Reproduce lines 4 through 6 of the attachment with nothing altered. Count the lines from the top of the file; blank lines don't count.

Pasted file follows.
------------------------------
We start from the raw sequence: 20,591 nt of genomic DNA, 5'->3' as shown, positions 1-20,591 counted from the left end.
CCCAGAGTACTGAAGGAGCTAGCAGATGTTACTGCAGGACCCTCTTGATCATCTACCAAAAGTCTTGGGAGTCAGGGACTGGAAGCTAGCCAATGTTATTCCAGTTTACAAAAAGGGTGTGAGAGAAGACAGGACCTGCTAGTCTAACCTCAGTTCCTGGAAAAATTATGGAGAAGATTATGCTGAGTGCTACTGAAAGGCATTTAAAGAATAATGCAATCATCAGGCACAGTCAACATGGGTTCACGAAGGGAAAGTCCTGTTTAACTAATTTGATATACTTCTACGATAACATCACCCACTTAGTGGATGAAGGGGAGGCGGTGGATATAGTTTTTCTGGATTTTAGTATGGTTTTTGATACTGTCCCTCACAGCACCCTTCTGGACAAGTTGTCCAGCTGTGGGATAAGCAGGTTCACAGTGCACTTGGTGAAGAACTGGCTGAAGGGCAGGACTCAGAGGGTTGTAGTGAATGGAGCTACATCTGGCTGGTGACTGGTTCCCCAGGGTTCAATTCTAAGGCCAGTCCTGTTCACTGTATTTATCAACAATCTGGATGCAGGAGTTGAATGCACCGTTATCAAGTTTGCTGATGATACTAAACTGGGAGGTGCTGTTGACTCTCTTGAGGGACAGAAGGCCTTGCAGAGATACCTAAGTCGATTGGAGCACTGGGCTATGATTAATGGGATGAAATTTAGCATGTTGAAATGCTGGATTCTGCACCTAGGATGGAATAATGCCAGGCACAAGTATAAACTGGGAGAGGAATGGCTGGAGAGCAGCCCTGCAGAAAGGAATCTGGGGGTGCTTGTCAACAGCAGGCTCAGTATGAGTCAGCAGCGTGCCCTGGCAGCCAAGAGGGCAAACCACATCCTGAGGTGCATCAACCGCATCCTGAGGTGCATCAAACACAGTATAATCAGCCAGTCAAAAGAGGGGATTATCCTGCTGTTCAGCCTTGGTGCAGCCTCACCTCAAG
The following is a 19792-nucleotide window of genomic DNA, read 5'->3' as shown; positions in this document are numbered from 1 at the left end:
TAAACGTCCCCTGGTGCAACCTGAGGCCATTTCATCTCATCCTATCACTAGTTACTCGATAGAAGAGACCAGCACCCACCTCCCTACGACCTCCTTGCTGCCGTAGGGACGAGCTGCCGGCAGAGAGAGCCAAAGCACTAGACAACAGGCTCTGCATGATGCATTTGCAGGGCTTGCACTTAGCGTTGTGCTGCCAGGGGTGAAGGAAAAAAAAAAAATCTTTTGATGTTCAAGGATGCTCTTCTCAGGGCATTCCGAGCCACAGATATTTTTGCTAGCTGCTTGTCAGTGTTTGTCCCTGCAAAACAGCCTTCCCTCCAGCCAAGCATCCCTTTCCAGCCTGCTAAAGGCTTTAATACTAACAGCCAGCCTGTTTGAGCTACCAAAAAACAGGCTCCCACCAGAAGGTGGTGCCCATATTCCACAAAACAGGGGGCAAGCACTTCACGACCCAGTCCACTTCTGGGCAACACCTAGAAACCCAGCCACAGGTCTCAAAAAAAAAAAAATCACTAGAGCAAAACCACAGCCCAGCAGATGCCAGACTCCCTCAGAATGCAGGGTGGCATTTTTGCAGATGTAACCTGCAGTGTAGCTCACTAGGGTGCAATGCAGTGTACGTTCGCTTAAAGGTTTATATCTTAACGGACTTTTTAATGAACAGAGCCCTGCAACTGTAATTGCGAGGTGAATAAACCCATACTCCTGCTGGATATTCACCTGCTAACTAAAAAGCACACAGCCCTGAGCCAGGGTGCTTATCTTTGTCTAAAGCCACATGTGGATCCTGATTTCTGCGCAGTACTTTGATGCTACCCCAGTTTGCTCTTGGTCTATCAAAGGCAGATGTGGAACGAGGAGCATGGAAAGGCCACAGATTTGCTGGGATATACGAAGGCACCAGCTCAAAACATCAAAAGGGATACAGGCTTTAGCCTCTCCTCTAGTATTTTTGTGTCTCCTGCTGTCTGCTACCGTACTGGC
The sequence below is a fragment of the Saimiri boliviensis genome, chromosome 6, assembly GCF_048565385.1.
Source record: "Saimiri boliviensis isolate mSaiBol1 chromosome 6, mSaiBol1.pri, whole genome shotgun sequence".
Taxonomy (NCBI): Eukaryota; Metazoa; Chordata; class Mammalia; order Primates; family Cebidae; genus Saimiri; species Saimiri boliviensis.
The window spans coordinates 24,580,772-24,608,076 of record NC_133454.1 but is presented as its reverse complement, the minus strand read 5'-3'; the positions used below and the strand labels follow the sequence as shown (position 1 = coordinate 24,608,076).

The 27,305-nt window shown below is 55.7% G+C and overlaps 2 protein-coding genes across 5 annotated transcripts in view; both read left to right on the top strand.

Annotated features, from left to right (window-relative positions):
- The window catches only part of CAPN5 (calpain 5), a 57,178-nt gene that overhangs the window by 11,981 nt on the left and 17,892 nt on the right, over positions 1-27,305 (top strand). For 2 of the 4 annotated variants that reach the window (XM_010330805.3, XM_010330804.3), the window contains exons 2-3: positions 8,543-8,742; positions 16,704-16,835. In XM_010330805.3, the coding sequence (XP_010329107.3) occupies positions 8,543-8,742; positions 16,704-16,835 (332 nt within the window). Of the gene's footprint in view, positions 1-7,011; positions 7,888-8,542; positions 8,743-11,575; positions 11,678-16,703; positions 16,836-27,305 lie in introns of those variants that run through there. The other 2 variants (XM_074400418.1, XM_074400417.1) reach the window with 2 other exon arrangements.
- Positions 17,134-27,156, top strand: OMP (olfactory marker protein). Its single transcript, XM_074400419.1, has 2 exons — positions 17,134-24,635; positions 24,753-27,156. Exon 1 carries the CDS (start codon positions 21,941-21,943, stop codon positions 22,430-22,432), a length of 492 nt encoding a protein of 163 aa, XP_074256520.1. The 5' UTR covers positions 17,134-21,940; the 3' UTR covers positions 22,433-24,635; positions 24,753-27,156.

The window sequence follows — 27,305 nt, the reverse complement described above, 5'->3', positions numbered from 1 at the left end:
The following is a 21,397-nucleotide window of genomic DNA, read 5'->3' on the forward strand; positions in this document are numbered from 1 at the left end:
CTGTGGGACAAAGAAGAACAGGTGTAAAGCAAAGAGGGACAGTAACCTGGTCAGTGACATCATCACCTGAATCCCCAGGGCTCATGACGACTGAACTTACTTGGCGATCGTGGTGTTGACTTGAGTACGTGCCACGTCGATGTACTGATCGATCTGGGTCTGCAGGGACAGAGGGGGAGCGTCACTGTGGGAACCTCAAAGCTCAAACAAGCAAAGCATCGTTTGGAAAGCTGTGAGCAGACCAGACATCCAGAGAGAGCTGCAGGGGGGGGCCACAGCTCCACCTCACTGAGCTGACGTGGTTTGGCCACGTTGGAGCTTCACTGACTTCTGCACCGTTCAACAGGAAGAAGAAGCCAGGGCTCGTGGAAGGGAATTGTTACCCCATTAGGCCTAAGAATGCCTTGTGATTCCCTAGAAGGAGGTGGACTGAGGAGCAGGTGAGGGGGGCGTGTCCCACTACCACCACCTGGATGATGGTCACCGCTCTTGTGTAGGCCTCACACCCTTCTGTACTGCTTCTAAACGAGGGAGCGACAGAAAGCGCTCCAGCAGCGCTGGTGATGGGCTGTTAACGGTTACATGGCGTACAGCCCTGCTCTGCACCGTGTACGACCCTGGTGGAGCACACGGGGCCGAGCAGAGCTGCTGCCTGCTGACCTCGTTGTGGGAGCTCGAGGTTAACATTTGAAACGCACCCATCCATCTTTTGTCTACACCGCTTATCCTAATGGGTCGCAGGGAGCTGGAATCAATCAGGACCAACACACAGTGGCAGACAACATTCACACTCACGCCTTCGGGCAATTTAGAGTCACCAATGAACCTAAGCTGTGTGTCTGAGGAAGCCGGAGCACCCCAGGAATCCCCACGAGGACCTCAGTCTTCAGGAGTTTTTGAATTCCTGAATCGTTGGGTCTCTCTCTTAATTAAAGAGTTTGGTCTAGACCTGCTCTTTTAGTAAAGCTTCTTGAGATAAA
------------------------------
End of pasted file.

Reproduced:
TAAACGTCCCCTGGTGCAACCTGAGGCCATTTCATCTCATCCTATCACTAGTTACTCGATAGAAGAGACCAGCACCCACCTCCCTACGACCTCCTTGCTGCCGTAGGGACGAGCTGCCGGCAGAGAGAGCCAAAGCACTAGACAACAGGCTCTGCATGATGCATTTGCAGGGCTTGCACTTAGCGTTGTGCTGCCAGGGGTGAAGGAAAAAAAAAAAATCTTTTGATGTTCAAGGATGCTCTTCTCAGGGCATTCCGAGCCACAGATATTTTTGCTAGCTGCTTGTCAGTGTTTGTCCCTGCAAAACAGCCTTCCCTCCAGCCAAGCATCCCTTTCCAGCCTGCTAAAGGCTTTAATACTAACAGCCAGCCTGTTTGAGCTACCAAAAAACAGGCTCCCACCAGAAGGTGGTGCCCATATTCCACAAAACAGGGGGCAAGCACTTCACGACCCAGTCCACTTCTGGGCAACACCTAGAAACCCAGCCACAGGTCTCAAAAAAAAAAAAATCACTAGAGCAAAACCACAGCCCAGCAGATGCCAGACTCCCTCAGAATGCAGGGTGGCATTTTTGCAGATGTAACCTGCAGTGTAGCTCACTAGGGTGCAATGCAGTGTACGTTCGCTTAAAGGTTTATATCTTAACGGACTTTTTAATGAACAGAGCCCTGCAACTGTAATTGCGAGGTGAATAAACCCATACTCCTGCTGGATATTCACCTGCTAACTAAAAAGCACACAGCCCTGAGCCAGGGTGCTTATCTTTGTCTAAAGCCACATGTGGATCCTGATTTCTGCGCAGTACTTTGATGCTACCCCAGTTTGCTCTTGGTCTATCAAAGGCAGATGTGGAACGAGGAGCATGGAAAGGCCACAGATTTGCTGGGATATACGAAGGCACCAGCTCAAAACATCAAAAGGGATACAGGCTTTAGCCTCTCCTCTAGTATTTTTGTGTCTCCTGCTGTCTGCTACCGTACTGGC
The sequence below is a fragment of the Saimiri boliviensis genome, chromosome 6, assembly GCF_048565385.1.
Source record: "Saimiri boliviensis isolate mSaiBol1 chromosome 6, mSaiBol1.pri, whole genome shotgun sequence".